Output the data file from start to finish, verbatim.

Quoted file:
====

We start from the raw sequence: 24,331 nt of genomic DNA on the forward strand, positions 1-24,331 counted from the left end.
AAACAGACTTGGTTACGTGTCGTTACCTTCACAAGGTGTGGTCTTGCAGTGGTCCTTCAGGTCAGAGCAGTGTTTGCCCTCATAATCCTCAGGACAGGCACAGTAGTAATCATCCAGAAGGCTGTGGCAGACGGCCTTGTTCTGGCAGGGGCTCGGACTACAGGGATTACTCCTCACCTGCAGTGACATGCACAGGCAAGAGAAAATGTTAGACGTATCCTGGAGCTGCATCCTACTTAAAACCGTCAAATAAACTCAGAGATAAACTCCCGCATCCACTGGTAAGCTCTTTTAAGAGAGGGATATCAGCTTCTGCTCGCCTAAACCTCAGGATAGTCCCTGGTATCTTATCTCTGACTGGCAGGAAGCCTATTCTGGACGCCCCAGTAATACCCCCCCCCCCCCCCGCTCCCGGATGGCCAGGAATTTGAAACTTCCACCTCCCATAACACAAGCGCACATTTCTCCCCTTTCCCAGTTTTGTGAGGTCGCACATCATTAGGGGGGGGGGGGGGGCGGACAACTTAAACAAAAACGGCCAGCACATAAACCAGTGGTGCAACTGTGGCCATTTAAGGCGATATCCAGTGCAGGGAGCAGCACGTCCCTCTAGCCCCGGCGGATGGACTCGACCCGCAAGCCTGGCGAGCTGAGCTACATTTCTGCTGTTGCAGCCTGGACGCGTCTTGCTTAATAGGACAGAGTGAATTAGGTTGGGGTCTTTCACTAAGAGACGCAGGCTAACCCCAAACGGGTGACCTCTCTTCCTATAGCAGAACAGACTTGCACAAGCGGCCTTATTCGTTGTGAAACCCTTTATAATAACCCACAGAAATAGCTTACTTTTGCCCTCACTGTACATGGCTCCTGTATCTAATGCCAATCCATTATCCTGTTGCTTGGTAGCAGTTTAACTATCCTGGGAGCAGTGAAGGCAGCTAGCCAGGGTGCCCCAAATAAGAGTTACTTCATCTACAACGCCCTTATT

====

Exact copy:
We start from the raw sequence: 24,331 nt of genomic DNA on the forward strand, positions 1-24,331 counted from the left end.
AAACAGACTTGGTTACGTGTCGTTACCTTCACAAGGTGTGGTCTTGCAGTGGTCCTTCAGGTCAGAGCAGTGTTTGCCCTCATAATCCTCAGGACAGGCACAGTAGTAATCATCCAGAAGGCTGTGGCAGACGGCCTTGTTCTGGCAGGGGCTCGGACTACAGGGATTACTCCTCACCTGCAGTGACATGCACAGGCAAGAGAAAATGTTAGACGTATCCTGGAGCTGCATCCTACTTAAAACCGTCAAATAAACTCAGAGATAAACTCCCGCATCCACTGGTAAGCTCTTTTAAGAGAGGGATATCAGCTTCTGCTCGCCTAAACCTCAGGATAGTCCCTGGTATCTTATCTCTGACTGGCAGGAAGCCTATTCTGGACGCCCCAGTAATACCCCCCCCCCCCCCCGCTCCCGGATGGCCAGGAATTTGAAACTTCCACCTCCCATAACACAAGCGCACATTTCTCCCCTTTCCCAGTTTTGTGAGGTCGCACATCATTAGGGGGGGGGGGGGGGCGGACAACTTAAACAAAAACGGCCAGCACATAAACCAGTGGTGCAACTGTGGCCATTTAAGGCGATATCCAGTGCAGGGAGCAGCACGTCCCTCTAGCCCCGGCGGATGGACTCGACCCGCAAGCCTGGCGAGCTGAGCTACATTTCTGCTGTTGCAGCCTGGACGCGTCTTGCTTAATAGGACAGAGTGAATTAGGTTGGGGTCTTTCACTAAGAGACGCAGGCTAACCCCAAACGGGTGACCTCTCTTCCTATAGCAGAACAGACTTGCACAAGCGGCCTTATTCGTTGTGAAACCCTTTATAATAACCCACAGAAATAGCTTACTTTTGCCCTCACTGTACATGGCTCCTGTATCTAATGCCAATCCATTATCCTGTTGCTTGGTAGCAGTTTAACTATCCTGGGAGCAGTGAAGGCAGCTAGCCAGGGTGCCCCAAATAAGAGTTACTTCATCTACAACGCCCTTATT